Entry Granting Motion to Proceed In Forma Pauperis , Dismissing Complaint, and Directing Plaintiff to Show Cause or Amend
I. Motion to Proceed In Forma Pauperis
The plaintiff's motion to proceed in forma pauperis, Dkt. No. 12, is granted. Notwithstanding the foregoing ruling, "[a]ll [28 U.S.C.] § 1915 has ever done is excuse pre-payment of the docket fees; a litigant remains liable for them, and for other costs, although poverty may make collection impossible." Abdul-Wadood v. Nathan, 91 F.3d 1023, 1025 (7th Cir. 1996). The assessment of even an initial partial filing fee is waived because the plaintiff has no assets and no means by which to pay a partial filing fee. 28 U.S.C. § 1915(b)(4). Accordingly, no initial partial filing fee is due at this time.
Plaintiff prisoner John Sims brings this civil rights action pursuant to 42 U.S.C. § 1983. Because the plaintiff is a "prisoner" as defined by 28 U.S.C. § 1915(h), this Court has an obligation under 28 U.S.C. § 1915A(b) to screen his complaint before service on the defendants. Pursuant to 28 U.S.C. § 1915A(b), the Court must dismiss the complaint if it is frivolous or malicious, fails to state a claim for relief, or seeks monetary relief against a defendant who is immune from such relief. In determining whether the complaint states a claim, the Court applies the same standard as when addressing a motion to dismiss under Federal Rule of Civil Procedure 12(b)(6). See Lagerstrom v. Kingston, 463 F.3d 621, 624 (7th Cir. 2006). To survive dismissal,
[the] complaint must contain sufficient factual matter, accepted as true, to state a claim for relief that is plausible on its face. A claim has facial plausibility when the plaintiff pleads factual content that allows the court to draw the reasonable inference that the defendant is liable for the misconduct alleged.
Ashcroft v. Iqbal, 556 U.S. 662, 678 (2009). Pro se complaints such as that filed by the plaintiff are construed liberally and held "to a less stringent standard than formal pleadings drafted by lawyers." Perez v. Fenoglio, 792 F.3d 768, 776 (7th Cir. 2015) (internal quotation omitted).
The complaint names as defendants Officer John Doe and Sgt. John Doe, both of whom were employed at the Reception Diagnostic Center. Mr. Sims seeks compensatory damages and a declaratory judgment. He also seeks an order ceasing the defendants' job duties until his claims are resolved.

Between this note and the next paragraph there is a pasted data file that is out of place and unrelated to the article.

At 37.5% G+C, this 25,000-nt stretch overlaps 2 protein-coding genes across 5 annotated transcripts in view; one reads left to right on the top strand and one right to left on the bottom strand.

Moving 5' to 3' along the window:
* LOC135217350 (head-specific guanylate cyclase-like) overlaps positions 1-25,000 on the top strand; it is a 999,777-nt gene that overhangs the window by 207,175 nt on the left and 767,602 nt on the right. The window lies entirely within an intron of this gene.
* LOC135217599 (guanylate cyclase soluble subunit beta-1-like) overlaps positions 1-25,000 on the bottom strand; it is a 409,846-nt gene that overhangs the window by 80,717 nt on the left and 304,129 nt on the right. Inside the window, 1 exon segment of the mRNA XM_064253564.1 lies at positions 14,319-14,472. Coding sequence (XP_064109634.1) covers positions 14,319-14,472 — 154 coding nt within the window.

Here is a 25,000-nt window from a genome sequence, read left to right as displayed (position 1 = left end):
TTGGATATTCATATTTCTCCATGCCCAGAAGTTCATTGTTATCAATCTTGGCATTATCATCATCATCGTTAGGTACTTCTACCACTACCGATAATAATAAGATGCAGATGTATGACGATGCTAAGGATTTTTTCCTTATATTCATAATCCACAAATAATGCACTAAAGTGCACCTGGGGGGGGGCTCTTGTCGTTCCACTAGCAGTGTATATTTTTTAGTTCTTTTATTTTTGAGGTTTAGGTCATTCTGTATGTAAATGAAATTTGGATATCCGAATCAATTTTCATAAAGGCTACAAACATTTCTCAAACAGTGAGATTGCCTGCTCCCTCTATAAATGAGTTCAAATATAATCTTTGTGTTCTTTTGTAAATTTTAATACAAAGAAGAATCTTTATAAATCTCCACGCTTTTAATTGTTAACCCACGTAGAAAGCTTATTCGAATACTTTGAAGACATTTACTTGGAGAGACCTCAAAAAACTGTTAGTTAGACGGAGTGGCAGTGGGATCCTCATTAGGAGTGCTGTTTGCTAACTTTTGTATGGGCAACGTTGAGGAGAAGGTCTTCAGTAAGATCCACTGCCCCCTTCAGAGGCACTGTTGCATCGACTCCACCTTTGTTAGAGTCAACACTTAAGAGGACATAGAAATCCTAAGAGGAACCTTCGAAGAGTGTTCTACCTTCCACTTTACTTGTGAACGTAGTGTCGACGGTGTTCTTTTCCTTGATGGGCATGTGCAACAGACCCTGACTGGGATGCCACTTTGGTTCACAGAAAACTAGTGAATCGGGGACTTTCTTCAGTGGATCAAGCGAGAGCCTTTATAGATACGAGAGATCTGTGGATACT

Mr. Sims alleges that Sgt. John Doe ordered Officer John Doe to spray Mr. Sims with mace because Mr. Sims got on a table and jumped into a wall head first, while Mr. Sims was restrained in behind-the-back handcuffs. He further alleges that Captain John Doe later told Sgt. John Doe that he should not have ordered the mace because Mr. Sims was already secure with handcuffs and was not being combative against the officers. The Captain told Sgt. John Doe that they should have opened the cell door and pulled Mr. Sims out of his cell.
Mr. Sims does not identify any defendant by name, nor does he allege when the alleged incident occurred. He also does not allege that he suffered any physical injury from the mace. An inmate cannot recover for mental or emotional injury "without a prior showing of physical injury...." 42 U.S.C. § 1997e(e).
The claims against both of the John Does are dismissed for failure to state a claim upon which relief can be granted because "it is pointless to include lists of anonymous defendants in federal court; this type of placeholder does not open the door to relation back under Fed.R.Civ.P. 15, nor can it otherwise help the plaintiff." Wudtke v. Davel, 128 F.3d 1057, 1060 (7th Cir. 1997) (internal citations omitted).
While it is true that Mr. Sims may be allowed to conduct discovery to attempt to learn the identity of the defendants, he must first state a viable claim and injury and also must allege sufficient facts to narrow the scope of who the defendants might be.
Mr. Sims' request for an order terminating the defendants' job duties is dismissed for failure to state a claim upon which relief can be granted because this Court does not have the authority to order the temporary or permanent termination of the defendants' employment.
III. Report Change of Address
The pro se plaintiff shall report any change of address within seven (7) days of any change. If the plaintiff fails to keep the Court informed of his current address, the action may be subject to dismissal for failure to comply with Court orders and failure to prosecute.
IV. Show Cause
The complaint must be dismissed for the reasons set forth above. Mr. Sims shall have through October 9, 2018, in which to either show cause why Judgment consistent with this Entry should not issue or file an amended complaint which cures the deficiencies discussed in this Entry. Any amended complaint would completely replace the original complaint and therefore must be complete. See Luevano v. Wal-Mart Stores, Inc., 722 F.3d 1014, 1022 (7th Cir. 2013) ("Without at least an opportunity to amend or to respond to an order to show cause, an IFP applicant's case could be tossed out of court without giving the applicant any timely notice or opportunity to be heard to clarify, contest, or simply request leave to amend.").
Any amended complaint should include facts about the date, time and place of the incident and, if known, a description of the alleged defendants. If Mr. Sims suffered any physical injury, he shall allege that as well.
If Mr. Sims fails to respond to this order to show cause, the case will be dismissed in accordance with 28 U.S.C. § 1915A(b) for failure to state a claim upon which relief can be granted, without further notice.
IT IS SO ORDERED. Date: 9/7/18
Hon. William T. Lawrence, Judge
United States District Court
Southern District of Indiana Distribution: JOHN SIMS
NEW CASTLE - CF
NEW CASTLE CORRECTIONAL FACILITY - Inmate Mail/Parcels
1000 Van Nuys Road
NEW CASTLE, IN 47362